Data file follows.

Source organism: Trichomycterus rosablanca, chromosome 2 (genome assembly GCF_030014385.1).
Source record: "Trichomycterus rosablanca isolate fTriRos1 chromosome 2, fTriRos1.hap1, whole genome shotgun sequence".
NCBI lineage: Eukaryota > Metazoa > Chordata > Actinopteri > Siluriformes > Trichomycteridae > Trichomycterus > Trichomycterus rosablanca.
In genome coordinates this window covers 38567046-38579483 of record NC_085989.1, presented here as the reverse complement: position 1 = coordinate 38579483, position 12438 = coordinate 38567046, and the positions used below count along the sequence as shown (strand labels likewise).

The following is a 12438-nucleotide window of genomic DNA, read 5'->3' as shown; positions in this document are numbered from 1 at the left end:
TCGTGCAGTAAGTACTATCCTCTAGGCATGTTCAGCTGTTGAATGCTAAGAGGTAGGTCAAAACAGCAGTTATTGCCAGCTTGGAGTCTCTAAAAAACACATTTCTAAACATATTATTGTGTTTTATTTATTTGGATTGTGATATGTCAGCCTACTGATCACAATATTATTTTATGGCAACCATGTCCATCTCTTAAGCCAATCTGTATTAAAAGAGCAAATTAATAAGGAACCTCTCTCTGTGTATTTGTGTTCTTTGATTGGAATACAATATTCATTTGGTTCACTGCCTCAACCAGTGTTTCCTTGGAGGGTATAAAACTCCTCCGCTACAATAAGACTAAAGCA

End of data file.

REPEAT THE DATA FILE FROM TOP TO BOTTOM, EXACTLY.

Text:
Source organism: Trichomycterus rosablanca, chromosome 2 (genome assembly GCF_030014385.1).
Source record: "Trichomycterus rosablanca isolate fTriRos1 chromosome 2, fTriRos1.hap1, whole genome shotgun sequence".
NCBI lineage: Eukaryota > Metazoa > Chordata > Actinopteri > Siluriformes > Trichomycteridae > Trichomycterus > Trichomycterus rosablanca.
In genome coordinates this window covers 38567046-38579483 of record NC_085989.1, presented here as the reverse complement: position 1 = coordinate 38579483, position 12438 = coordinate 38567046, and the positions used below count along the sequence as shown (strand labels likewise).

The following is a 12438-nucleotide window of genomic DNA, read 5'->3' as shown; positions in this document are numbered from 1 at the left end:
TCGTGCAGTAAGTACTATCCTCTAGGCATGTTCAGCTGTTGAATGCTAAGAGGTAGGTCAAAACAGCAGTTATTGCCAGCTTGGAGTCTCTAAAAAACACATTTCTAAACATATTATTGTGTTTTATTTATTTGGATTGTGATATGTCAGCCTACTGATCACAATATTATTTTATGGCAACCATGTCCATCTCTTAAGCCAATCTGTATTAAAAGAGCAAATTAATAAGGAACCTCTCTCTGTGTATTTGTGTTCTTTGATTGGAATACAATATTCATTTGGTTCACTGCCTCAACCAGTGTTTCCTTGGAGGGTATAAAACTCCTCCGCTACAATAAGACTAAAGCA